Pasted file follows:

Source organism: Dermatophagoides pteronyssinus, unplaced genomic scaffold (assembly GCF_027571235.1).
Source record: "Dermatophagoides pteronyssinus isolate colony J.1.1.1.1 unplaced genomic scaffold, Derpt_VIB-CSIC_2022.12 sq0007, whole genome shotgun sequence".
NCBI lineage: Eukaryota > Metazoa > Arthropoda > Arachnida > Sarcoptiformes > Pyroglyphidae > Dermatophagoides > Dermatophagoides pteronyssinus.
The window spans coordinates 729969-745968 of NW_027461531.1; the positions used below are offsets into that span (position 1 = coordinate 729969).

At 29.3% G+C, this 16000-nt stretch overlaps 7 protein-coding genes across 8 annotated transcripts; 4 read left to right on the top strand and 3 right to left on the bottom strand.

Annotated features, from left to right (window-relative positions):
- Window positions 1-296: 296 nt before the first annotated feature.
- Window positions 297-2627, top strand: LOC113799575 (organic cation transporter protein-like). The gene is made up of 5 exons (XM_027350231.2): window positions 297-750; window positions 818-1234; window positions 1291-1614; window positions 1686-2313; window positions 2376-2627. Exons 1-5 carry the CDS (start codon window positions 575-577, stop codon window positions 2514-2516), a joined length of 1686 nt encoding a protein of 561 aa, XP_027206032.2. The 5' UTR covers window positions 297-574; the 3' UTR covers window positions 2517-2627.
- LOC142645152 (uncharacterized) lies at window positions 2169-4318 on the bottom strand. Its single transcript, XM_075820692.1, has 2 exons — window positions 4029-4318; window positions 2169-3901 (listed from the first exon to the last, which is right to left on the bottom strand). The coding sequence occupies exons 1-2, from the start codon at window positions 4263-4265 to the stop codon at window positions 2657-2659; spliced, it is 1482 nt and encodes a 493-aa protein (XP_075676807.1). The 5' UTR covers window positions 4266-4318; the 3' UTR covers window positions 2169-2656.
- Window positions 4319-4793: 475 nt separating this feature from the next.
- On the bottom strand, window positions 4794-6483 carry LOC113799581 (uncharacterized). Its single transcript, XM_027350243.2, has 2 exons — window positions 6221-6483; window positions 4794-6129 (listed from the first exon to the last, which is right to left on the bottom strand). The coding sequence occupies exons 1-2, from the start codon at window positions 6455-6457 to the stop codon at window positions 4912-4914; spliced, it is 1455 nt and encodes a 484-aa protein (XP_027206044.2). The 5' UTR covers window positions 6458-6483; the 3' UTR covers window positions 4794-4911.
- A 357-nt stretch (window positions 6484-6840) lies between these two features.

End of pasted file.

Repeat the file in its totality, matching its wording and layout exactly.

Source organism: Dermatophagoides pteronyssinus, unplaced genomic scaffold (assembly GCF_027571235.1).
Source record: "Dermatophagoides pteronyssinus isolate colony J.1.1.1.1 unplaced genomic scaffold, Derpt_VIB-CSIC_2022.12 sq0007, whole genome shotgun sequence".
NCBI lineage: Eukaryota > Metazoa > Arthropoda > Arachnida > Sarcoptiformes > Pyroglyphidae > Dermatophagoides > Dermatophagoides pteronyssinus.
The window spans coordinates 729969-745968 of NW_027461531.1; the positions used below are offsets into that span (position 1 = coordinate 729969).

At 29.3% G+C, this 16000-nt stretch overlaps 7 protein-coding genes across 8 annotated transcripts; 4 read left to right on the top strand and 3 right to left on the bottom strand.

Annotated features, from left to right (window-relative positions):
- Window positions 1-296: 296 nt before the first annotated feature.
- Window positions 297-2627, top strand: LOC113799575 (organic cation transporter protein-like). The gene is made up of 5 exons (XM_027350231.2): window positions 297-750; window positions 818-1234; window positions 1291-1614; window positions 1686-2313; window positions 2376-2627. Exons 1-5 carry the CDS (start codon window positions 575-577, stop codon window positions 2514-2516), a joined length of 1686 nt encoding a protein of 561 aa, XP_027206032.2. The 5' UTR covers window positions 297-574; the 3' UTR covers window positions 2517-2627.
- LOC142645152 (uncharacterized) lies at window positions 2169-4318 on the bottom strand. Its single transcript, XM_075820692.1, has 2 exons — window positions 4029-4318; window positions 2169-3901 (listed from the first exon to the last, which is right to left on the bottom strand). The coding sequence occupies exons 1-2, from the start codon at window positions 4263-4265 to the stop codon at window positions 2657-2659; spliced, it is 1482 nt and encodes a 493-aa protein (XP_075676807.1). The 5' UTR covers window positions 4266-4318; the 3' UTR covers window positions 2169-2656.
- Window positions 4319-4793: 475 nt separating this feature from the next.
- On the bottom strand, window positions 4794-6483 carry LOC113799581 (uncharacterized). Its single transcript, XM_027350243.2, has 2 exons — window positions 6221-6483; window positions 4794-6129 (listed from the first exon to the last, which is right to left on the bottom strand). The coding sequence occupies exons 1-2, from the start codon at window positions 6455-6457 to the stop codon at window positions 4912-4914; spliced, it is 1455 nt and encodes a 484-aa protein (XP_027206044.2). The 5' UTR covers window positions 6458-6483; the 3' UTR covers window positions 4794-4911.
- A 357-nt stretch (window positions 6484-6840) lies between these two features.